NEW YORK (CNN/Money) - Growth in the U.S. service sector accelerated in January, the nation's purchasing managers said Wednesday, beating analysts' expectations.
The Institute for Supply Management's index of non-manufacturing activity came in at 65.7, compared with a revised 58 in December. Any reading above 50 indicates growth in the sector.
It was the highest reading for the index since the ISM started keeping track of service-sector activity in July 1997. Economists, on average, expected a reading of 60, according to Briefing.com.
Separately, the Commerce Department said factory orders surged in December, another report that beat forecasts. Both the ISM services index and factory orders posted surprising declines last month.
The reports were of little help to U.S. stock prices, which continued to fall in early trading. Treasury bond prices also fell.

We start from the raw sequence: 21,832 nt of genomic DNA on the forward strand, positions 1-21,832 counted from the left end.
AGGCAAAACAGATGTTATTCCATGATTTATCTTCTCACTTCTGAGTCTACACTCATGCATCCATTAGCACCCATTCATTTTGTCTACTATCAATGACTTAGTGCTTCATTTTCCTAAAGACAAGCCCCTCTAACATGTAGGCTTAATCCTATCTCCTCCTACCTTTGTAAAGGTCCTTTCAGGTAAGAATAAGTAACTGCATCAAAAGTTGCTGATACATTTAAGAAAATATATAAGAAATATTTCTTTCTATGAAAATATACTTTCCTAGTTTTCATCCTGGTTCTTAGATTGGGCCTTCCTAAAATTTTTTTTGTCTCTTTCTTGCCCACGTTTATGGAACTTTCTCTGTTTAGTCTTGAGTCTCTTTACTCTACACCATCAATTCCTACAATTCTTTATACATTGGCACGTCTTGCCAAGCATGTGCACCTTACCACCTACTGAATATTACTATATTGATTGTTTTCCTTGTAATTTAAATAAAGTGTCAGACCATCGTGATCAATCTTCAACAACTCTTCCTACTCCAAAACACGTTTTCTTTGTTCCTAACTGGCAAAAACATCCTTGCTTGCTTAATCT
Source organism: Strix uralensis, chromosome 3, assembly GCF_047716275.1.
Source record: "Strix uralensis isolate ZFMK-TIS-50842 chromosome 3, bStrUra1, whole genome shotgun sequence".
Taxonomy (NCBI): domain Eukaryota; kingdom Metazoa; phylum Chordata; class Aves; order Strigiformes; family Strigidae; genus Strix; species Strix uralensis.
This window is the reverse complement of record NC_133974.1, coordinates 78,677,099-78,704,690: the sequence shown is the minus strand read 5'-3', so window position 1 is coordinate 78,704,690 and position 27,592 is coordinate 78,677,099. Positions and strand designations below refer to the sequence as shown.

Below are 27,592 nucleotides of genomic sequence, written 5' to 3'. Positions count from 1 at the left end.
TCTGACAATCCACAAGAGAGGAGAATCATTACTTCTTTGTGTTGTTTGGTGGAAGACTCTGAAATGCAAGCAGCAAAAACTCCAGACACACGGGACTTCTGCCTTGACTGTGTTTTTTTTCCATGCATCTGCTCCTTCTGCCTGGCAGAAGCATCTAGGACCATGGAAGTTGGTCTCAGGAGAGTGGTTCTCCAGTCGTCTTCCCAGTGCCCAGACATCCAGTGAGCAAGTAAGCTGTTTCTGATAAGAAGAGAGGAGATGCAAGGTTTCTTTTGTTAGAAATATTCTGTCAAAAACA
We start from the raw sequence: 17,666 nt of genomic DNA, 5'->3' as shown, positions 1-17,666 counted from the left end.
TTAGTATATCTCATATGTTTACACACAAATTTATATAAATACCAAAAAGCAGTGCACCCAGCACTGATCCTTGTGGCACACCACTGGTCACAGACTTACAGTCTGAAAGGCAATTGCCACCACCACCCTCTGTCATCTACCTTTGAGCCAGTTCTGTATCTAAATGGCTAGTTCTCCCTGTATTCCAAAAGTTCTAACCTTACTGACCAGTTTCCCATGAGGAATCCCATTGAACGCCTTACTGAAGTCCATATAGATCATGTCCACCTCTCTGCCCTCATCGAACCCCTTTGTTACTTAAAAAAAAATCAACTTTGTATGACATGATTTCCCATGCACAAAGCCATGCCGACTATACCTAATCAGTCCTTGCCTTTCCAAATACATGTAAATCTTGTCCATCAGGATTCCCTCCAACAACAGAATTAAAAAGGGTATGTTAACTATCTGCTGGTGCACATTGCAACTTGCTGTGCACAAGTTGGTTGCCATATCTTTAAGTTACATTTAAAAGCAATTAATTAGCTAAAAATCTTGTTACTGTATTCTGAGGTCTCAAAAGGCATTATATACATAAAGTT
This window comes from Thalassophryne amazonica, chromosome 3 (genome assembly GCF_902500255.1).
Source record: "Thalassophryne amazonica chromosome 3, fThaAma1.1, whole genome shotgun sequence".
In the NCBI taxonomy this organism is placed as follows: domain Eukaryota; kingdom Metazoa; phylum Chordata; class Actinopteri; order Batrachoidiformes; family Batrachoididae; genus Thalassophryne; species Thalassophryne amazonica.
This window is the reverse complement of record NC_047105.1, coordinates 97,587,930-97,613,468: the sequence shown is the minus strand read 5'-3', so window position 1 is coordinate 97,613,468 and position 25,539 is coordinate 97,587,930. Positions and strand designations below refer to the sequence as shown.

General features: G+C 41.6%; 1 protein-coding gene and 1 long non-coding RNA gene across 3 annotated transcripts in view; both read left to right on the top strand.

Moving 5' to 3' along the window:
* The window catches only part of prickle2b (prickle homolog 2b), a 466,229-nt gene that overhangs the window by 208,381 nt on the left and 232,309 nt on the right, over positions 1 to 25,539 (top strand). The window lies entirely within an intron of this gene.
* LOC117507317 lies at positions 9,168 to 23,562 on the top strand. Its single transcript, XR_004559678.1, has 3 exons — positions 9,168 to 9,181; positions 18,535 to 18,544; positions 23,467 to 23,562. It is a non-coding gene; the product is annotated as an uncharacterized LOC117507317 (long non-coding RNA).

The service sector is the economy's biggest employer, and service activity -- including banking, tourism, entertainment and more -- makes up about 80 percent of the total economy.
While Wednesday's report from the ISM indicates consumers have continued to spend on services at a healthy pace, not all of the details in the report were moving in the same direction.
For example, while the ISM's "new orders" index rose to 64.9 from 59.5 in December, its "backlog of orders" index fell to 53.5 from 55.5 in December. While the "supplier deliveries" index rose to 56.5 from 52, hinting at a surge in activity, the "prices paid" index slipped to 59.7 from 60.3, perhaps indicating a decline in demand for service-sector supplies.
More worrisome was a decline in the employment index to 53.4 from 54 in December, the second straight monthly deceleration. The ISM said the entertainment, transportation, and wholesale trade industries hired in January, while insurance, construction, retail trade and health services firms cut jobs.
On Friday, the Labor Department is scheduled to release its report on payroll growth and unemployment in January. Economists, on average, expect payrolls to have grown by 165,000 jobs and unemployment to remain at 5.7 percent, according to Briefing.com.